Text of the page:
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Friday 11th October 2019

All faiths, Bahà'í, Buddhism, Christian, Hinduism, Islam, Judaism, Sikhism, Integration, Mutuality, Pluralism, Respect, United

How the far–right is exploiting immigration concerns in Oughterard

Anti–immigrant activists trying to dominate and exploit local debates on direct provision

Mon, Sep 23, 2019, 05:00
Conor Gallagher, Sorcha Pollak

Oughterard campaign leaders say the help of the far–right is not welcome.  

Last March, the organisers of a meeting in Lismore, called to help a Syrian refugee family as they arrived in the picturesque Waterford town, had an uneasy feeling as they looked on the 160 people gathered in the community centre.

“We had an idea it was possible some far–right people might come along maybe. We knew from online chatter that they had got it into their heads that a direct provision centre was going to open in the town,” says Lynne Glasscoe of the Lismore Welcome Project.

But Glasscoe says she was not prepared for the level of organisation they displayed, or how disruptive they would be: “There were eight or 10 of them spread throughout the room. They were very, very well organised and they were live–streaming the whole meeting.”

Frequently, they interrupted, asking questions about direct provision, despite it having been made clear from the off that just one Syrian family was coming, and that no centre was planned.

One, self–styled citizen journalist Rowan Croft asked Minister of State David Staunton to guarantee that no members of Islamic State are in direct provision. Another claimed the Government “intends” to bring two million Syrians to Ireland.

“It was getting quite tense. They were trying to provoke us and we refused to be provoked,” Glasscoe said. “They weren’t listening. There was lots of yahooing. There was shouting that you’re going to be raped or killed on the street.”

By the end, though, the interruptions had had little effect, she said, with the vast majority present happy to welcome the Syrian family, who have settled in well since.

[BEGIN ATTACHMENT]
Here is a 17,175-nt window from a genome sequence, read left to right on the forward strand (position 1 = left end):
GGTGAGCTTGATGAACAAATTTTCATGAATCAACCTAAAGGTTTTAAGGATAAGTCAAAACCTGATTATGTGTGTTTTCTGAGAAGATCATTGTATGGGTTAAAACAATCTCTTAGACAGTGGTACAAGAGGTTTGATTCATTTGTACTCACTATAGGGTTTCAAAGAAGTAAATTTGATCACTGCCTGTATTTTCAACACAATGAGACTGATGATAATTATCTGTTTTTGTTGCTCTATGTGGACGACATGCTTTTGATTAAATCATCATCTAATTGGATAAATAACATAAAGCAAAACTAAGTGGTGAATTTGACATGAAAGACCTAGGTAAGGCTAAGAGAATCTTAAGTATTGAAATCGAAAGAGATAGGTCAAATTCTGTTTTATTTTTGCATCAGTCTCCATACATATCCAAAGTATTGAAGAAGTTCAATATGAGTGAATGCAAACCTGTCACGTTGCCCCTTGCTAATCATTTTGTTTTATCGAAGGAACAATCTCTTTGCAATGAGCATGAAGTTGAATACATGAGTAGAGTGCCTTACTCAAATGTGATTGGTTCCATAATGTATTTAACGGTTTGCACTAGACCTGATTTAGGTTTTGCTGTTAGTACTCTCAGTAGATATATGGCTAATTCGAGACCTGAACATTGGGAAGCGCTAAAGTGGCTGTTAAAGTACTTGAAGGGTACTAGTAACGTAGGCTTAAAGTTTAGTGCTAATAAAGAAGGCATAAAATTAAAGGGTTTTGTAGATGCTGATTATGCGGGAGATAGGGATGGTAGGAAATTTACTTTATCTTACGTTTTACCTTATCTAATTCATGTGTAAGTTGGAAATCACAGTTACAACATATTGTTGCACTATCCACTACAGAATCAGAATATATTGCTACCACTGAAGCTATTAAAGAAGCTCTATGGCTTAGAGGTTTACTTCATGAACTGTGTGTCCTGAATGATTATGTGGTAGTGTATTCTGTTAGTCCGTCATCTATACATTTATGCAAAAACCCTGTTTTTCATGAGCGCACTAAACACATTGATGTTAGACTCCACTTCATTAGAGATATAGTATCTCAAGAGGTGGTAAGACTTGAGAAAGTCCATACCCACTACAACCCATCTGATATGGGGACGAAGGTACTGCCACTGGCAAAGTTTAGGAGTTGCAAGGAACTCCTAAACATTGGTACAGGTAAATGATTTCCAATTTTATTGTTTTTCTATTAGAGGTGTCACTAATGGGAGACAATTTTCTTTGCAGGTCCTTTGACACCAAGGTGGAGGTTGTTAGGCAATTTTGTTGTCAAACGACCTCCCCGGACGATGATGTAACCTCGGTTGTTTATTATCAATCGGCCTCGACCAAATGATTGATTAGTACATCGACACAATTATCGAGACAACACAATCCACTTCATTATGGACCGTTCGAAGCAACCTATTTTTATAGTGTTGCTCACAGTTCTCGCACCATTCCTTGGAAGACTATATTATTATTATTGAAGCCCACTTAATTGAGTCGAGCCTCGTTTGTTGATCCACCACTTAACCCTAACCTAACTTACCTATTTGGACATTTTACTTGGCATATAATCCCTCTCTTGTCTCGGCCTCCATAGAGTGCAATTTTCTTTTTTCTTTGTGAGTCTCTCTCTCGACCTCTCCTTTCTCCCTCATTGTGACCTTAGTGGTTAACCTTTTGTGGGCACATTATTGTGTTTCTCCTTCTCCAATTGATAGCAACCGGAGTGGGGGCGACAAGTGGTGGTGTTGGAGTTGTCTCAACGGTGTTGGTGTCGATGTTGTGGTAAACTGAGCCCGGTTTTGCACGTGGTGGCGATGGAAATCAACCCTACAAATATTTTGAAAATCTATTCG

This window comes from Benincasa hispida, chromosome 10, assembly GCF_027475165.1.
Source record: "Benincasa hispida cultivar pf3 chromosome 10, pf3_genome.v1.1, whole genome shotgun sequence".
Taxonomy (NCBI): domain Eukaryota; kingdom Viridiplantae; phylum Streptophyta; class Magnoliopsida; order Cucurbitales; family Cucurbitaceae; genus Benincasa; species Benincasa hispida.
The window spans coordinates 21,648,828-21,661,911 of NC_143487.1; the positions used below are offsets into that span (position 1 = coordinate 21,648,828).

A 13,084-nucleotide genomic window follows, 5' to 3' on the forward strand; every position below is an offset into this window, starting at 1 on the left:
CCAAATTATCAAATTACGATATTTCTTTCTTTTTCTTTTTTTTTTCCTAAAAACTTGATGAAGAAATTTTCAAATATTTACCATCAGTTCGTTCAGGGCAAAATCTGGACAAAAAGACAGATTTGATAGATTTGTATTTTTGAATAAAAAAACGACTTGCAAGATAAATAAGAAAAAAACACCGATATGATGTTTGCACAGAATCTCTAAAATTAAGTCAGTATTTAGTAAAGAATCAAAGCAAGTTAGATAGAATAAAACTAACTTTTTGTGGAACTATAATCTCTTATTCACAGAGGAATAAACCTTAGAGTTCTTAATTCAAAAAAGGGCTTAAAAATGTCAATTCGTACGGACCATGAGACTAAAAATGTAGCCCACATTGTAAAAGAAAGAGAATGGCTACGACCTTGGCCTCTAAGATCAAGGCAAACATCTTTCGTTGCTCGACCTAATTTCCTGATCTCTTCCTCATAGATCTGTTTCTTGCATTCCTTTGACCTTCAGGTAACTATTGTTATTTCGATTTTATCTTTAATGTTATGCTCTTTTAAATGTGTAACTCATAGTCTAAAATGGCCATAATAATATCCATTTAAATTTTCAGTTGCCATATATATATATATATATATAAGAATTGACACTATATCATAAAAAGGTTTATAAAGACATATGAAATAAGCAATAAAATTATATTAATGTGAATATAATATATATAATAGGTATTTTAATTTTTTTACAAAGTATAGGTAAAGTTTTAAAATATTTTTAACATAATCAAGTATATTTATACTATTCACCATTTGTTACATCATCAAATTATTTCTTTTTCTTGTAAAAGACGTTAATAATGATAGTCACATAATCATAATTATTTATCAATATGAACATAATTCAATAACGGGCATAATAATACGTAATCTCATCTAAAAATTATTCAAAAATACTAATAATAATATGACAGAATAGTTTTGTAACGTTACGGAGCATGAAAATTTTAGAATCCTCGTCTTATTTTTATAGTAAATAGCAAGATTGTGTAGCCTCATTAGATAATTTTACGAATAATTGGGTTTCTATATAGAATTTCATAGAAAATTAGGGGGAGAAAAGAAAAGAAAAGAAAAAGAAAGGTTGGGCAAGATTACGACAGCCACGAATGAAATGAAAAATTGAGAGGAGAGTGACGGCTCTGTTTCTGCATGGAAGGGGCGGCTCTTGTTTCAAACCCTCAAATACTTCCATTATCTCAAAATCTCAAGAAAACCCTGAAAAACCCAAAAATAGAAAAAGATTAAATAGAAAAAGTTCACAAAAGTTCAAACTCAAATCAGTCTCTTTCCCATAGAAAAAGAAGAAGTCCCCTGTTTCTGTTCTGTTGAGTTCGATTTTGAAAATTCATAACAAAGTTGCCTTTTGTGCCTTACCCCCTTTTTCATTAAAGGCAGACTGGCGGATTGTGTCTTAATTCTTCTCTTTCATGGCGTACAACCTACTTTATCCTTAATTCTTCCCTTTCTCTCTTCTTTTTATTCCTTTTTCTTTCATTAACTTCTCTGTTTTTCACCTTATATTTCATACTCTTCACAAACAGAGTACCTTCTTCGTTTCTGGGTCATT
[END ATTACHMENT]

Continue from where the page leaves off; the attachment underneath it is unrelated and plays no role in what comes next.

In recent weeks, some of what happened in Lismore has played out in Oughterard. Unlike Lismore, Oughterard is being considered for a direct provision centre that could hold “less than 250” asylum seekers. In a town of more than 1,300, this has caused alarm.

As a result, the Connemara town has found itself in the crosshairs of a loose, but increasingly–sophisticated network of far–right and anti–immigration activists which sees such controversies as valuable vehicles for their message.

Fears in Oughterard existed before the far–right became involved. Since then, however, anti–immigration campaigners have attempted to steer the debate itself and exploit the resulting publicity. With some success, it must be said.

It has become a familiar pattern in rural towns. Local rumours of a centre spread quickly. A lack of information from the Government creates a vacuum. That vacuum is quickly filled by far–right online traffic.

Videos and other content is quickly created, and shared widely – not just to influence the local debate, but the national one, too. It is difficult to gauge how successful these tactics are.

‘Asylum industry’
Initially, some in Oughterard, including one of the main organisers, Patrick Curran appeared to welcome outside anti–immigration voices. Now they want to exclude them, fearing that they will be tarred by association.

One of the main agitators travelling to towns earmarked for direct provision or asylum housing is Gearóid Murphy, a Cork man, who has visited Oughterard, Lismore, Lisdoonvarna and Roosky.

Murphy frequently promotes far–right talking points on social media, particularly a conspiracy theory claiming the aim of western governments is to replace native populations with immigrants for economic reasons.

In a now–deleted tweet, Murphy describes his political views as “probably somewhere between libertarianism and national socialism with a touch of Christian ethos”.

In 2017 he posted a series of tweets expressing sympathy for white nationalists marching in Charlottesville in the US. Following the march, during which an anti–racism protester was murdered by a neo–Nazi, Murphy posted: “I can’t imagine how surreal and frankly terrifying it felt for WNs in Charlottesville. And while I obviously don’t condone the car attack…”

A two–hour YouTube video from Murphy criticising the Government and the “asylum industry” was widely shared in Oughterard and praised by some as “a one–stop shop” for information about direct provision.

Such towns, he says, should “identify and marginalise” Government–connected moles, subverters and intimidators within their ranks “who are lurking among you.”

Advising locals to engage in Machiavellian thinking, he states: “They can have no part in this discussion about your community. And they certainly should not be representing you and speaking for you.”

Public meetings are useful, too, to drum up support, especially if they are video–taped, and shared online. His advice, he says, was given in Rooskey, and it worked.

Patrick Curran, a businessman who helps lead the “Oughterard says No to inhumane direct provision centres” campaign initially praised the video which he called, in a Facebook post, “extremely factual and well put together”.

Murphy filmed the Oughterard meeting, capturing Independent TD Noel Grealish’s declaration that African asylum seekers are sponging “off the system here”.